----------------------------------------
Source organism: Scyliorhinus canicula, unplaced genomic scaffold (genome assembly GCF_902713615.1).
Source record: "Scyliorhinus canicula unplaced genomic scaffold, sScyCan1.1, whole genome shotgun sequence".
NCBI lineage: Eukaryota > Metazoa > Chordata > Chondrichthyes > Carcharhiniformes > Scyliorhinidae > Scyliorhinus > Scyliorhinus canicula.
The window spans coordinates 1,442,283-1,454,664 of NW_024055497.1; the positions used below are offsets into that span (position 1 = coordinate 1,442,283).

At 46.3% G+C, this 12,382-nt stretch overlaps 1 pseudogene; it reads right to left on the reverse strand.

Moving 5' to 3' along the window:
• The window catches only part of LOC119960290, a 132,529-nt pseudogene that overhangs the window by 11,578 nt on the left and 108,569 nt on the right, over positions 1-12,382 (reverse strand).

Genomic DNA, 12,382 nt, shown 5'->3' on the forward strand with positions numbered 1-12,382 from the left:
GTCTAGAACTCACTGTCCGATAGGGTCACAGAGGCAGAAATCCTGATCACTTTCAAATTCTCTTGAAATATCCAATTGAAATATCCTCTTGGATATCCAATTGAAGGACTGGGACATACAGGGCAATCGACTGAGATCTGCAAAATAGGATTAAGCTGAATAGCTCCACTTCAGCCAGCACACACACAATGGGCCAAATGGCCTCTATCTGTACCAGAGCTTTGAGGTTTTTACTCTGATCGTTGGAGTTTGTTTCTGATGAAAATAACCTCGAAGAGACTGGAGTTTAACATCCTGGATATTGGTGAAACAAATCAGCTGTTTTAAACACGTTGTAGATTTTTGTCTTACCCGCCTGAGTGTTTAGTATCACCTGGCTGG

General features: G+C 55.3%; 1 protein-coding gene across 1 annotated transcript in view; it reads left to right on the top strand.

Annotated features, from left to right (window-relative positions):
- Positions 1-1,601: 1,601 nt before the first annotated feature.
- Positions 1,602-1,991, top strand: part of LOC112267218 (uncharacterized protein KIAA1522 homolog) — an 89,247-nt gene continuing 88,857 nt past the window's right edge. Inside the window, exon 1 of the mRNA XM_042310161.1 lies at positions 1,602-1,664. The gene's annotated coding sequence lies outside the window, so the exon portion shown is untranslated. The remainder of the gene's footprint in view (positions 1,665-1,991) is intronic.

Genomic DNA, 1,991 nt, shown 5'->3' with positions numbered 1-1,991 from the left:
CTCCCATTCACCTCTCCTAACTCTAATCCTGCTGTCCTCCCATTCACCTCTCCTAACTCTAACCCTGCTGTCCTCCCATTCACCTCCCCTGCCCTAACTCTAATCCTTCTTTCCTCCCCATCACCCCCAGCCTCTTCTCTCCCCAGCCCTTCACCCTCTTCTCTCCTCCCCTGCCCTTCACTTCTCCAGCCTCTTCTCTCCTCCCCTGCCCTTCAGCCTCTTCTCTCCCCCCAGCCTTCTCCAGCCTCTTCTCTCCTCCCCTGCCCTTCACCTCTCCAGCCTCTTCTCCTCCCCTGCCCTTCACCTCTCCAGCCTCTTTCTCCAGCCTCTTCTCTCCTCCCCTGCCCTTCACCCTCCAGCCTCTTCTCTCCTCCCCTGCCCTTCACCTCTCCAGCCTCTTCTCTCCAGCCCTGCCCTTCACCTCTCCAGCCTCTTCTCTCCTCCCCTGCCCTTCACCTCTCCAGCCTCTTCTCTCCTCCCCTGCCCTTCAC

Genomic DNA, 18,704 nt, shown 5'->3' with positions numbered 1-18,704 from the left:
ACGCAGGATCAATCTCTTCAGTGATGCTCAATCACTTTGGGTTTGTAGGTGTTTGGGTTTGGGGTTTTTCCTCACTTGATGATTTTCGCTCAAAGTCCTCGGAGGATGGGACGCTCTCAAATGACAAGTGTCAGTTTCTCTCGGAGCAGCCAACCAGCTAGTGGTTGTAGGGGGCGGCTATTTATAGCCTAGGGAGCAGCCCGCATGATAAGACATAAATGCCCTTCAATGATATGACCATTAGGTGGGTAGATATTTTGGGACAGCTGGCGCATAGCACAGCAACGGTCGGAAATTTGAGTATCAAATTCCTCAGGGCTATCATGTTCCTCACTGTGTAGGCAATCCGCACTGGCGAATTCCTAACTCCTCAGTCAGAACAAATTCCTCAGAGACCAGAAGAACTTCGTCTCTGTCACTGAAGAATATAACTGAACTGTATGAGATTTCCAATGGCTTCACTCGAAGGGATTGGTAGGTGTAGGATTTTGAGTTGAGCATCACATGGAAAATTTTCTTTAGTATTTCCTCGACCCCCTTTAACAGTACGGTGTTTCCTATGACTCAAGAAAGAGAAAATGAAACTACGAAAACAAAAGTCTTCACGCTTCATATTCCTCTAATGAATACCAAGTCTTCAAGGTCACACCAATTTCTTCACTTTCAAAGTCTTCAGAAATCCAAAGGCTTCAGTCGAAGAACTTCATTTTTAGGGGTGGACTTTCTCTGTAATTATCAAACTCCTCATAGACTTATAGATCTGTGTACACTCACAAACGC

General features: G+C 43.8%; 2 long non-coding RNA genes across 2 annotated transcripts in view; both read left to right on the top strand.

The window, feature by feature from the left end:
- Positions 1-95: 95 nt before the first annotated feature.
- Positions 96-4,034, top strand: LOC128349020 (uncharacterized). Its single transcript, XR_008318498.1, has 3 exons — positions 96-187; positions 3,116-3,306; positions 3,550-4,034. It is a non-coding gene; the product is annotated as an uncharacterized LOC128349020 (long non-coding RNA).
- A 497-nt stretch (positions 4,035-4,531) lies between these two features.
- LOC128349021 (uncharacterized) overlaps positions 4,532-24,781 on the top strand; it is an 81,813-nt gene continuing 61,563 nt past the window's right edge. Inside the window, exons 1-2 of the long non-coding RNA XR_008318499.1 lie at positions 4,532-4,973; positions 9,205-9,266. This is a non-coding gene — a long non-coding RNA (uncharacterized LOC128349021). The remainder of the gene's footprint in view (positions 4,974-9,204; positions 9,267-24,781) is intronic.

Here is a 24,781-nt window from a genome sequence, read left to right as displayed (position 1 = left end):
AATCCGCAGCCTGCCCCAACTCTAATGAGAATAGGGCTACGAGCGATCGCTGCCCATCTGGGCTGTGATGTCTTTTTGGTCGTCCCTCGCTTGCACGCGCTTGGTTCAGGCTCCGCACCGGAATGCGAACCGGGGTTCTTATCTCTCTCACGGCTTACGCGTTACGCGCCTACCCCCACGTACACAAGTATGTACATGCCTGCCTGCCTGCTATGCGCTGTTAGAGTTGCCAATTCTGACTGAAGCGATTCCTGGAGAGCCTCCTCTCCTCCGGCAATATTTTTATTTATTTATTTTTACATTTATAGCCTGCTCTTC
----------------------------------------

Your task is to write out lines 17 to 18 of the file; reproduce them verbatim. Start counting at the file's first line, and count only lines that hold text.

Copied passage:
ACGCAGGATCAATCTCTTCAGTGATGCTCAATCACTTTGGGTTTGTAGGTGTTTGGGTTTGGGGTTTTTCCTCACTTGATGATTTTCGCTCAAAGTCCTCGGAGGATGGGACGCTCTCAAATGACAAGTGTCAGTTTCTCTCGGAGCAGCCAACCAGCTAGTGGTTGTAGGGGGCGGCTATTTATAGCCTAGGGAGCAGCCCGCATGATAAGACATAAATGCCCTTCAATGATATGACCATTAGGTGGGTAGATATTTTGGGACAGCTGGCGCATAGCACAGCAACGGTCGGAAATTTGAGTATCAAATTCCTCAGGGCTATCATGTTCCTCACTGTGTAGGCAATCCGCACTGGCGAATTCCTAACTCCTCAGTCAGAACAAATTCCTCAGAGACCAGAAGAACTTCGTCTCTGTCACTGAAGAATATAACTGAACTGTATGAGATTTCCAATGGCTTCACTCGAAGGGATTGGTAGGTGTAGGATTTTGAGTTGAGCATCACATGGAAAATTTTCTTTAGTATTTCCTCGACCCCCTTTAACAGTACGGTGTTTCCTATGACTCAAGAAAGAGAAAATGAAACTACGAAAACAAAAGTCTTCACGCTTCATATTCCTCTAATGAATACCAAGTCTTCAAGGTCACACCAATTTCTTCACTTTCAAAGTCTTCAGAAATCCAAAGGCTTCAGTCGAAGAACTTCATTTTTAGGGGTGGACTTTCTCTGTAATTATCAAACTCCTCATAGACTTATAGATCTGTGTACACTCACAAACGC

General features: G+C 43.8%; 2 long non-coding RNA genes across 2 annotated transcripts in view; both read left to right on the top strand.